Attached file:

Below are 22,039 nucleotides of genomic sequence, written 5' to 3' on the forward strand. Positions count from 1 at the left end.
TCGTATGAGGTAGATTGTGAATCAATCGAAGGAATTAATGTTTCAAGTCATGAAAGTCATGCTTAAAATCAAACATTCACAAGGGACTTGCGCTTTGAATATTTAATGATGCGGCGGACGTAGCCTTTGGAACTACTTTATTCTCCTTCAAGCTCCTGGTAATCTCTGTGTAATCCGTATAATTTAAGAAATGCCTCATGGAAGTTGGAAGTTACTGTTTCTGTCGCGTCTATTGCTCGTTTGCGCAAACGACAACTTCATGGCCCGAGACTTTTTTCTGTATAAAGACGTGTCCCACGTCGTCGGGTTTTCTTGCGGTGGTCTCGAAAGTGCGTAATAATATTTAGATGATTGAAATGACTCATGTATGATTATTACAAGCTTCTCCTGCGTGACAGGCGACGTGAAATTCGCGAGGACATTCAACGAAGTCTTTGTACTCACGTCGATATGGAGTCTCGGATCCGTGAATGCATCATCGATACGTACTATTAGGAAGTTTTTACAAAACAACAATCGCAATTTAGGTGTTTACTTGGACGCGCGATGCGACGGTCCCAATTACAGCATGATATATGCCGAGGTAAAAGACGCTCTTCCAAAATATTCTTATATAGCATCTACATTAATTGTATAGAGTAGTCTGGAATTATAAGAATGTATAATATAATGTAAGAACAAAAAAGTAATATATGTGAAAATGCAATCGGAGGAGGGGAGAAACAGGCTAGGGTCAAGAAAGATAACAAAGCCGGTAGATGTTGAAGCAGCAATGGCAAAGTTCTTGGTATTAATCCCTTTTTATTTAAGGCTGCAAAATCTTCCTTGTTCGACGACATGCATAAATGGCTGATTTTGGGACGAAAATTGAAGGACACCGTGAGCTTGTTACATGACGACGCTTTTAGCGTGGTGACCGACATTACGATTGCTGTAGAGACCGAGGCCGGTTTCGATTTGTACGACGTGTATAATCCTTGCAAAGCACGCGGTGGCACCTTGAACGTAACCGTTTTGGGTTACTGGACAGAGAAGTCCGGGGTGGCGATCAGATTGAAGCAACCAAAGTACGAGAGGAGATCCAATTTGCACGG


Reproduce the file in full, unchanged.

Below are 22,039 nucleotides of genomic sequence, written 5' to 3' on the forward strand. Positions count from 1 at the left end.
TCGTATGAGGTAGATTGTGAATCAATCGAAGGAATTAATGTTTCAAGTCATGAAAGTCATGCTTAAAATCAAACATTCACAAGGGACTTGCGCTTTGAATATTTAATGATGCGGCGGACGTAGCCTTTGGAACTACTTTATTCTCCTTCAAGCTCCTGGTAATCTCTGTGTAATCCGTATAATTTAAGAAATGCCTCATGGAAGTTGGAAGTTACTGTTTCTGTCGCGTCTATTGCTCGTTTGCGCAAACGACAACTTCATGGCCCGAGACTTTTTTCTGTATAAAGACGTGTCCCACGTCGTCGGGTTTTCTTGCGGTGGTCTCGAAAGTGCGTAATAATATTTAGATGATTGAAATGACTCATGTATGATTATTACAAGCTTCTCCTGCGTGACAGGCGACGTGAAATTCGCGAGGACATTCAACGAAGTCTTTGTACTCACGTCGATATGGAGTCTCGGATCCGTGAATGCATCATCGATACGTACTATTAGGAAGTTTTTACAAAACAACAATCGCAATTTAGGTGTTTACTTGGACGCGCGATGCGACGGTCCCAATTACAGCATGATATATGCCGAGGTAAAAGACGCTCTTCCAAAATATTCTTATATAGCATCTACATTAATTGTATAGAGTAGTCTGGAATTATAAGAATGTATAATATAATGTAAGAACAAAAAAGTAATATATGTGAAAATGCAATCGGAGGAGGGGAGAAACAGGCTAGGGTCAAGAAAGATAACAAAGCCGGTAGATGTTGAAGCAGCAATGGCAAAGTTCTTGGTATTAATCCCTTTTTATTTAAGGCTGCAAAATCTTCCTTGTTCGACGACATGCATAAATGGCTGATTTTGGGACGAAAATTGAAGGACACCGTGAGCTTGTTACATGACGACGCTTTTAGCGTGGTGACCGACATTACGATTGCTGTAGAGACCGAGGCCGGTTTCGATTTGTACGACGTGTATAATCCTTGCAAAGCACGCGGTGGCACCTTGAACGTAACCGTTTTGGGTTACTGGACAGAGAAGTCCGGGGTGGCGATCAGATTGAAGCAACCAAAGTACGAGAGGAGATCCAATTTGCACGG